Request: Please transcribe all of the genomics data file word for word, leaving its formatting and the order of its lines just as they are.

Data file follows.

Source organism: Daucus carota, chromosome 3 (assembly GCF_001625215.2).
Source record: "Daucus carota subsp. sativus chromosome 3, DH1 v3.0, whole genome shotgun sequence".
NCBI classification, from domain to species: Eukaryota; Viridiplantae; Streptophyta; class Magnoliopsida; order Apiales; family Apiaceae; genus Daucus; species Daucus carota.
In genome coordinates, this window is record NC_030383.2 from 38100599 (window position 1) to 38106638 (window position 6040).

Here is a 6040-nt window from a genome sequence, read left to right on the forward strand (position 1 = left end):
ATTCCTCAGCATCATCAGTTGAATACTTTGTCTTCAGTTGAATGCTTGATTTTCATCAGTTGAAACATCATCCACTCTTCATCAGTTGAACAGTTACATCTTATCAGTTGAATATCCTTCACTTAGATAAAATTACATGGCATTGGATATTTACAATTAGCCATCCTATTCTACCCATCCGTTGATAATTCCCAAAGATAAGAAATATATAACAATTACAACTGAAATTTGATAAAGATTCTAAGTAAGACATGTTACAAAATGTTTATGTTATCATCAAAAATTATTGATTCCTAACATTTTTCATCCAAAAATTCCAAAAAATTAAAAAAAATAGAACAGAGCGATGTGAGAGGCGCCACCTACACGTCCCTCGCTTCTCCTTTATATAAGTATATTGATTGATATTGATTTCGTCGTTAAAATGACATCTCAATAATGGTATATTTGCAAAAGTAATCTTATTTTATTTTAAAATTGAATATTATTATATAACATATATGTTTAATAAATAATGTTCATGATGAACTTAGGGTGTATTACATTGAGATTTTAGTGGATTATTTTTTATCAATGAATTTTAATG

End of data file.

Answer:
Source organism: Daucus carota, chromosome 3 (assembly GCF_001625215.2).
Source record: "Daucus carota subsp. sativus chromosome 3, DH1 v3.0, whole genome shotgun sequence".
NCBI classification, from domain to species: Eukaryota; Viridiplantae; Streptophyta; class Magnoliopsida; order Apiales; family Apiaceae; genus Daucus; species Daucus carota.
In genome coordinates, this window is record NC_030383.2 from 38100599 (window position 1) to 38106638 (window position 6040).

Here is a 6040-nt window from a genome sequence, read left to right on the forward strand (position 1 = left end):
ATTCCTCAGCATCATCAGTTGAATACTTTGTCTTCAGTTGAATGCTTGATTTTCATCAGTTGAAACATCATCCACTCTTCATCAGTTGAACAGTTACATCTTATCAGTTGAATATCCTTCACTTAGATAAAATTACATGGCATTGGATATTTACAATTAGCCATCCTATTCTACCCATCCGTTGATAATTCCCAAAGATAAGAAATATATAACAATTACAACTGAAATTTGATAAAGATTCTAAGTAAGACATGTTACAAAATGTTTATGTTATCATCAAAAATTATTGATTCCTAACATTTTTCATCCAAAAATTCCAAAAAATTAAAAAAAATAGAACAGAGCGATGTGAGAGGCGCCACCTACACGTCCCTCGCTTCTCCTTTATATAAGTATATTGATTGATATTGATTTCGTCGTTAAAATGACATCTCAATAATGGTATATTTGCAAAAGTAATCTTATTTTATTTTAAAATTGAATATTATTATATAACATATATGTTTAATAAATAATGTTCATGATGAACTTAGGGTGTATTACATTGAGATTTTAGTGGATTATTTTTTATCAATGAATTTTAATG